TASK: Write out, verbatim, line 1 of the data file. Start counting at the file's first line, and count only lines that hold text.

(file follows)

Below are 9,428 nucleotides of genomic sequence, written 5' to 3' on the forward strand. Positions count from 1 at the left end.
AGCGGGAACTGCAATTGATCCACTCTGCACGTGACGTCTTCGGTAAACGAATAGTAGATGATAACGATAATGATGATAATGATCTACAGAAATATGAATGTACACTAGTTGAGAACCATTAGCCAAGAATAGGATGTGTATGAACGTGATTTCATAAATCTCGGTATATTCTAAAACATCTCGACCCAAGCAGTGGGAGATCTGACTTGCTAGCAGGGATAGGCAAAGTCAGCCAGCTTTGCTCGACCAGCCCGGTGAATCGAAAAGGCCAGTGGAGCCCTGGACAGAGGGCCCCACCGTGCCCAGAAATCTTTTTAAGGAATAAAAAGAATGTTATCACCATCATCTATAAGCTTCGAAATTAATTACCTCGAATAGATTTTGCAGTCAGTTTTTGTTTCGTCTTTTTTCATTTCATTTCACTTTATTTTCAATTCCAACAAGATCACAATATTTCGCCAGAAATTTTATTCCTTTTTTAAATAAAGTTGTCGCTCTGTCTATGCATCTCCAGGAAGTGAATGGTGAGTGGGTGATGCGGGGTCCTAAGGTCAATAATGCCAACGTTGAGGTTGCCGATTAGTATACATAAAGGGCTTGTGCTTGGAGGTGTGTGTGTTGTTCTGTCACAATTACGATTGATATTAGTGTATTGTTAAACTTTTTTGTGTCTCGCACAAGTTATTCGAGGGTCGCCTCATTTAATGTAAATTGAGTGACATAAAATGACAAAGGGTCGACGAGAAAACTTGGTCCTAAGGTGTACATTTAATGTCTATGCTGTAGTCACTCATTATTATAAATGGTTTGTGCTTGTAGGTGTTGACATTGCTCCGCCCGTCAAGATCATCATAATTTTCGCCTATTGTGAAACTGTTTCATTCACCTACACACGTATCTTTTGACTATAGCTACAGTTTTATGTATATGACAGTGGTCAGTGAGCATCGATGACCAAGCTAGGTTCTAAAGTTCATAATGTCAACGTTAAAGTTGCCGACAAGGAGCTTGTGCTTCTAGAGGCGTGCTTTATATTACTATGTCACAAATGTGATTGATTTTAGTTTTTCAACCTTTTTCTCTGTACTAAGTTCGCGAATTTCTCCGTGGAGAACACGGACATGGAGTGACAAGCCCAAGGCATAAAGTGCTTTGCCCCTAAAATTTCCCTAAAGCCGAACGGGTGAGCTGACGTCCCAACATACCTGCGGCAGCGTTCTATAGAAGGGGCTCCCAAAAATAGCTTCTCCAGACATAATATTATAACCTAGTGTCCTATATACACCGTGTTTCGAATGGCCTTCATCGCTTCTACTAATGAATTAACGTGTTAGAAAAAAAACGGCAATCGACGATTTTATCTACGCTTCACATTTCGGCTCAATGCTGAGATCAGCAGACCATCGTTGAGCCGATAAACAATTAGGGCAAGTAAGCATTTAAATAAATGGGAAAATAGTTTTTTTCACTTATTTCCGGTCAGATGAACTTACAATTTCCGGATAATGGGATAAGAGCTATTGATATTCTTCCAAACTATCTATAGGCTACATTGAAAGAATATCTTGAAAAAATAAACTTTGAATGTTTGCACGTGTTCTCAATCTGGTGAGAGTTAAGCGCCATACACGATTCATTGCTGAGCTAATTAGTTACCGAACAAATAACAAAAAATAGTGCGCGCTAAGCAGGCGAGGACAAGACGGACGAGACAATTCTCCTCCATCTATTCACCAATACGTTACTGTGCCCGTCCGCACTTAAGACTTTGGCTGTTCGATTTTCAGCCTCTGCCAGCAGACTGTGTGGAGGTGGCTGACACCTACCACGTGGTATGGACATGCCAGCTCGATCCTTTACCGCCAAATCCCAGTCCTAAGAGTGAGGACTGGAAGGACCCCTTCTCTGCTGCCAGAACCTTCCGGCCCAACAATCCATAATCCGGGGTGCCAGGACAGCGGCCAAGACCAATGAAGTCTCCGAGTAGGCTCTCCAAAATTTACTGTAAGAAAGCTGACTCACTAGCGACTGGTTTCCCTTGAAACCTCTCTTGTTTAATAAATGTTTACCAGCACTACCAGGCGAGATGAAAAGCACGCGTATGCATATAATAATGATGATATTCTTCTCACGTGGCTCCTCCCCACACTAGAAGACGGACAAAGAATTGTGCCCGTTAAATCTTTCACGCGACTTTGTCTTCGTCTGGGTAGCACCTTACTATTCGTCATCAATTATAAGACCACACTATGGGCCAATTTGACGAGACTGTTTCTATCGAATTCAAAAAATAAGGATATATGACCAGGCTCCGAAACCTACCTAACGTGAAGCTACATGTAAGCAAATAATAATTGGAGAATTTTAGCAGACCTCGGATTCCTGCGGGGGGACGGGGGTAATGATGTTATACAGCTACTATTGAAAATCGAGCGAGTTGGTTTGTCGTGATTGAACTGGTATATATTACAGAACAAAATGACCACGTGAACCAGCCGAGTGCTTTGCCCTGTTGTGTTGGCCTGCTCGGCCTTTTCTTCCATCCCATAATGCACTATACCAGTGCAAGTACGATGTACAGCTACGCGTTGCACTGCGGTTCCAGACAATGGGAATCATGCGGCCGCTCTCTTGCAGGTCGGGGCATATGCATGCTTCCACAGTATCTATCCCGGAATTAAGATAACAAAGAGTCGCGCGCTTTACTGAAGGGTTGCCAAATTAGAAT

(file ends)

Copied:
Below are 9,428 nucleotides of genomic sequence, written 5' to 3' on the forward strand. Positions count from 1 at the left end.